A running crisis in relations between Silvio Berlusconi’s government and the Church deepened when Italy’s top Catholic weekly accused him of acting like a “prince” while many Italians were struggling financially. A scathing editorial in Famiglia Cristiana, Italy’s largest circulation weekly news magazine, also indirectly criticised the media mogul’s private life and attacked the type of women politicians he has promoted in his centre-right party. And it did so without naming him once. The clever editorial in its online edition on September 16, here in Italian, was unsigned, meaning it was written by the magazine’s editor, Father Antonio Sciortino.
Muslims who commit adultery in Indonesia’s Aceh province may be stoned to death under a controversial new sharia law passed by the local parliament on Monday. Aceh is the only province in predominantly Muslim Indonesia to use sharia for its legal code, introduced as part of an autonomy deal in 2002.
For the past few days, a highly personal and often below-the-sash battle has been waged in Italy between two newspapers — Il Giornale, owned by the family of Prime Minister Silvio Berlusconi, and Avvenire, the daily of the Italian Bishops Conference. The generals in the battle, which has riveted Italy and has resulted in one of the worst periods for years in relations between church and state here, are the editors-in-chief Vittorio Feltri of Il Giornale and Dino Boffo of Avvenire.
from Global News Journal:
Gay Austrian fashionista Bruno will not be making an appearance on Malaysia's screens this summer for fear of corrupting this mostly-Muslim nation's youth.
DUBLIN – Victims of sexual abuse and neglect in Catholic-run schools and orphanages in Ireland swamped counseling services on Thursday after the publication of the harrowing findings of a nine-year investigation.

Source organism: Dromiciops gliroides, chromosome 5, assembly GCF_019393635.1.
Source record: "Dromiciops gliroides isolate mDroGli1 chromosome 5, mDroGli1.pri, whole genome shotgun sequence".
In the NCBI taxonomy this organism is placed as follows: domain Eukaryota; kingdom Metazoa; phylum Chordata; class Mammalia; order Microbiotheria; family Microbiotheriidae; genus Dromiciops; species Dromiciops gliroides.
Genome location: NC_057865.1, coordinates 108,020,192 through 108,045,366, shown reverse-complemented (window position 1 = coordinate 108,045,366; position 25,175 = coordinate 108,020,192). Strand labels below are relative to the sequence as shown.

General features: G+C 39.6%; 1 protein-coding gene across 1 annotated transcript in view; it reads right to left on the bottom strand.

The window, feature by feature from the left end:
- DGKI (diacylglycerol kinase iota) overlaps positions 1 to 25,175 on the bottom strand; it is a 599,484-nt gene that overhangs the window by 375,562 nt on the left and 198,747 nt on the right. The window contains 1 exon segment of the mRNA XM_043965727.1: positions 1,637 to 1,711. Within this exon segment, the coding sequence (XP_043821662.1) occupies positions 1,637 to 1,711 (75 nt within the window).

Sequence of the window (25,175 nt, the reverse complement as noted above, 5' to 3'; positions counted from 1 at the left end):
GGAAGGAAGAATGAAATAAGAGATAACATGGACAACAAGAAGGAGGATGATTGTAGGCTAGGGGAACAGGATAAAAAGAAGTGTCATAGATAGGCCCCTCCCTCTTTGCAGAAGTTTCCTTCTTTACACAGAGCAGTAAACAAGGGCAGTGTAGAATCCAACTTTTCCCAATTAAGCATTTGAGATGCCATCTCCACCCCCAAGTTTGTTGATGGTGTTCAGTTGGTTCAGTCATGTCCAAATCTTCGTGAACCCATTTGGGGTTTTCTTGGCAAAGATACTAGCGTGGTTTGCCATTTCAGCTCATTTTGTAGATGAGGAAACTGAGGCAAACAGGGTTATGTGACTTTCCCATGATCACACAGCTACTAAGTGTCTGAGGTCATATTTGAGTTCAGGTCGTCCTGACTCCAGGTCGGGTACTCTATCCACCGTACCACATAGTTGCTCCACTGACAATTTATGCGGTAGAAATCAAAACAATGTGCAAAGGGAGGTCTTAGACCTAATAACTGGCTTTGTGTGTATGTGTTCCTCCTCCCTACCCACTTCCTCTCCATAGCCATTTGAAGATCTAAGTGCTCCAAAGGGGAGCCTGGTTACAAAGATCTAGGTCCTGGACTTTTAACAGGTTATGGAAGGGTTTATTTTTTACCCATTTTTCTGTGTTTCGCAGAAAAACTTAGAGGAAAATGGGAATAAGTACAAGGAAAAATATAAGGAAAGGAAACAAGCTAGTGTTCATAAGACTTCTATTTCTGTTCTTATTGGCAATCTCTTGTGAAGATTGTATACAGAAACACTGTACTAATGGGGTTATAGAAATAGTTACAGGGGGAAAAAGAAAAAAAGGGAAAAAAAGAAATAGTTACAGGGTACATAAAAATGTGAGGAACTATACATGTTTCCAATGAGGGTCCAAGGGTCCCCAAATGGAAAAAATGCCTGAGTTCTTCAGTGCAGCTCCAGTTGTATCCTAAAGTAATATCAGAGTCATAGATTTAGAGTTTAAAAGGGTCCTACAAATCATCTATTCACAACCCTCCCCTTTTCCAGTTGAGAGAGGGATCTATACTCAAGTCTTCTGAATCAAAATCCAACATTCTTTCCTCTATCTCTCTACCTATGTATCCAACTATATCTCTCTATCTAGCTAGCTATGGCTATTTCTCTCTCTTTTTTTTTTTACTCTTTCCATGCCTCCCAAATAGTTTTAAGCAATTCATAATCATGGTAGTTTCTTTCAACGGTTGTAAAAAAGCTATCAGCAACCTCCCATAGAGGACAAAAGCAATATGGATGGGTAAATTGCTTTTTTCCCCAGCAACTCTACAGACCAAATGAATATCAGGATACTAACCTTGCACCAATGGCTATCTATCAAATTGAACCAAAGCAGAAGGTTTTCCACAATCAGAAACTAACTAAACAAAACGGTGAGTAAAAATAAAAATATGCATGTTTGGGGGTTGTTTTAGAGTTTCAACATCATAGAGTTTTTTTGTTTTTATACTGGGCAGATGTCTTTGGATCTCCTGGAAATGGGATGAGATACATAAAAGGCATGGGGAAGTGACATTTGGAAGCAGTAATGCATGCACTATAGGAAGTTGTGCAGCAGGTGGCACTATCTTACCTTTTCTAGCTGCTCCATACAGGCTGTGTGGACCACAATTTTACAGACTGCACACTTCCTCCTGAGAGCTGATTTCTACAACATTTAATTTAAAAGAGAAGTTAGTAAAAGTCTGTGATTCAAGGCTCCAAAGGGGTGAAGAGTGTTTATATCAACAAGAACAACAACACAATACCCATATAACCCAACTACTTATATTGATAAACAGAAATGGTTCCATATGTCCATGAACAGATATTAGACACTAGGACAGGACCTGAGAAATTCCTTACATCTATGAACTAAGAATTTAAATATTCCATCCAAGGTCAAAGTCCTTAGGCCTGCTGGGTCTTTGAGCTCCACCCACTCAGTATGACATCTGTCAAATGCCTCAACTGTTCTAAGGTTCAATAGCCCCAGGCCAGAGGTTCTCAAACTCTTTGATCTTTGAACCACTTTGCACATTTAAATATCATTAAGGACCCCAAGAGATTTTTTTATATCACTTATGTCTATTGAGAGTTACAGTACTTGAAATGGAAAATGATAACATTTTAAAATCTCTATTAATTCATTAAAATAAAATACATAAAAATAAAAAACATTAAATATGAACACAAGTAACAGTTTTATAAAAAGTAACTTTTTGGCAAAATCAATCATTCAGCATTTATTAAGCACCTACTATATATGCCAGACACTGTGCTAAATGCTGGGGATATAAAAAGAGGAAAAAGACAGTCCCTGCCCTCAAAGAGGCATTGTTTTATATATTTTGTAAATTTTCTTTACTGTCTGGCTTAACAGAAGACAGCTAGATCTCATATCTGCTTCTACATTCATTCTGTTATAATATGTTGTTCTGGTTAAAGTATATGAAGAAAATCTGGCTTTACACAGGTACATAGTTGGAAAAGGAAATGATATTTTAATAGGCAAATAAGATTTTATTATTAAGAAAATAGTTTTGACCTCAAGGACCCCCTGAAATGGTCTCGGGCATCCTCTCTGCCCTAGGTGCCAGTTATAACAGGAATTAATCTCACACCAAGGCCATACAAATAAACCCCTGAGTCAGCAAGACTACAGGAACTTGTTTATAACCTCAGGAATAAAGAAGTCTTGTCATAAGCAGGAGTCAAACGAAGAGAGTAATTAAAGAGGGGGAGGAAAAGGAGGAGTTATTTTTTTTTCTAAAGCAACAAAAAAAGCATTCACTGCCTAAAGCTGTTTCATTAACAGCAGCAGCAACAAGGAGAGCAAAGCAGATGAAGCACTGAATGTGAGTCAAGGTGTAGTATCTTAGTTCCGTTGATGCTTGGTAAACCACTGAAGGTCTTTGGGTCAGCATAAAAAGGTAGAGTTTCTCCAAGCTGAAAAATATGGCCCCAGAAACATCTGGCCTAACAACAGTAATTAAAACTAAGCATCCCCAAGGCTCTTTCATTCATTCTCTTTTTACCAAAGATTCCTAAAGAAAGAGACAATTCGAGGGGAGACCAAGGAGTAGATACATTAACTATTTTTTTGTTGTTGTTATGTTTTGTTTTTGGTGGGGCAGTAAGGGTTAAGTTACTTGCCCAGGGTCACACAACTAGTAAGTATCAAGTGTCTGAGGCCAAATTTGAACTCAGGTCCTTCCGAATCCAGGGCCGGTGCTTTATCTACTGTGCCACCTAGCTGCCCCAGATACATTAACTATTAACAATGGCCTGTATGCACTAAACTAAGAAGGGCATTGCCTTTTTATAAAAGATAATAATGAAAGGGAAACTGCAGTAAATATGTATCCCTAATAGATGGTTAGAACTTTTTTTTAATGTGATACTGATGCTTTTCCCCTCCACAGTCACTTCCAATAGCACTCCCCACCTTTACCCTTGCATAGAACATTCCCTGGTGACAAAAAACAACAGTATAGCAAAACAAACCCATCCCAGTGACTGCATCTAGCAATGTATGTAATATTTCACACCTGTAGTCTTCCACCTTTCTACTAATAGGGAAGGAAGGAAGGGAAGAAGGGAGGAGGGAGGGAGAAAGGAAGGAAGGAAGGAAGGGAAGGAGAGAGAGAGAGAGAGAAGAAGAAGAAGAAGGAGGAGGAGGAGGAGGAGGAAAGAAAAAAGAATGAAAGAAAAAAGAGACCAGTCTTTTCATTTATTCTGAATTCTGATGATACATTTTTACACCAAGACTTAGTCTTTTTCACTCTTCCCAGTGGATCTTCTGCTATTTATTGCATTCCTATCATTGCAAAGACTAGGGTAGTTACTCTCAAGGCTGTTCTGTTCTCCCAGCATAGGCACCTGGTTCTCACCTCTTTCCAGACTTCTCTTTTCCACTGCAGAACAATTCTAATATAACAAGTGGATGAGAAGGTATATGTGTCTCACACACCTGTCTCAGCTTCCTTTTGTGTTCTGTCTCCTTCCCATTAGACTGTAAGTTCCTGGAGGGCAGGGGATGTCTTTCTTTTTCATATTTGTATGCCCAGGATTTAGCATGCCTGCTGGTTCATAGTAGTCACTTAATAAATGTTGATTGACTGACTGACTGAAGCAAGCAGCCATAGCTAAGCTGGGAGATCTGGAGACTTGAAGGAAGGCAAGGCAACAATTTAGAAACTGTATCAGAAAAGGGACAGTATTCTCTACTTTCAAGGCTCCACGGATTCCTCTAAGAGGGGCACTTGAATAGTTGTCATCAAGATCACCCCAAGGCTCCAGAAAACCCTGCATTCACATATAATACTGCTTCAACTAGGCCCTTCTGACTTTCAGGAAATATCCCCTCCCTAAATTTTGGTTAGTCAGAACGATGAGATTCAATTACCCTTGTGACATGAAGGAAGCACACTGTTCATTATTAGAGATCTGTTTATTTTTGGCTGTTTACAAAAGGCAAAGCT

After several days when the location of a speech sometimes clashed with the message he wanted to send, Pope Benedict must have been relieved to visit Nazareth today. The town where Jesus grew up lies in Israel proper, in the north of the country, and not in the political minefield of the West Bank that Benedict visited yesterday to see Bethlehem. In the town of the Holy Family, he was able to defend traditional Catholic family values without having to consider issues such as Palestinian statehood or apologies for the Holocaust. As he put it:
The largest U.S. Lutheran church group is about to begin a detailed discussion at the grass roots level on a policy change that would enable people in same-sex relationships to become clergy. Between now and June the debate will spread over some 65 synods covering the 5-million-member Evangelical Lutheran Church in America.
Last month I visited Mount Athos, a self- governing monastic state in northern Greece where some 1,500 monks live according to rules which have changed little in the last millennium. Athos’ 20 monasteries are considered by the world’s 300 million Orthodox as perhaps the second most holy site of their faith, after Jerusalem. They are home to breathtaking religious art and thousands of manuscripts dating back to the Byzantine empire, as well as priceless relics, like fragments of the True Cross, believed by the Orthodox faithful to have performed countless miracles.
Ramadan television always throws up some controversy or talking point in the Arab world, but never of the nature of this year’s talking point. Hardline Saudi religious scholars are saying enough’s enough on the fun and frolics of Ramadan television and demanding trials for TV channel owners that could impose the death penalty.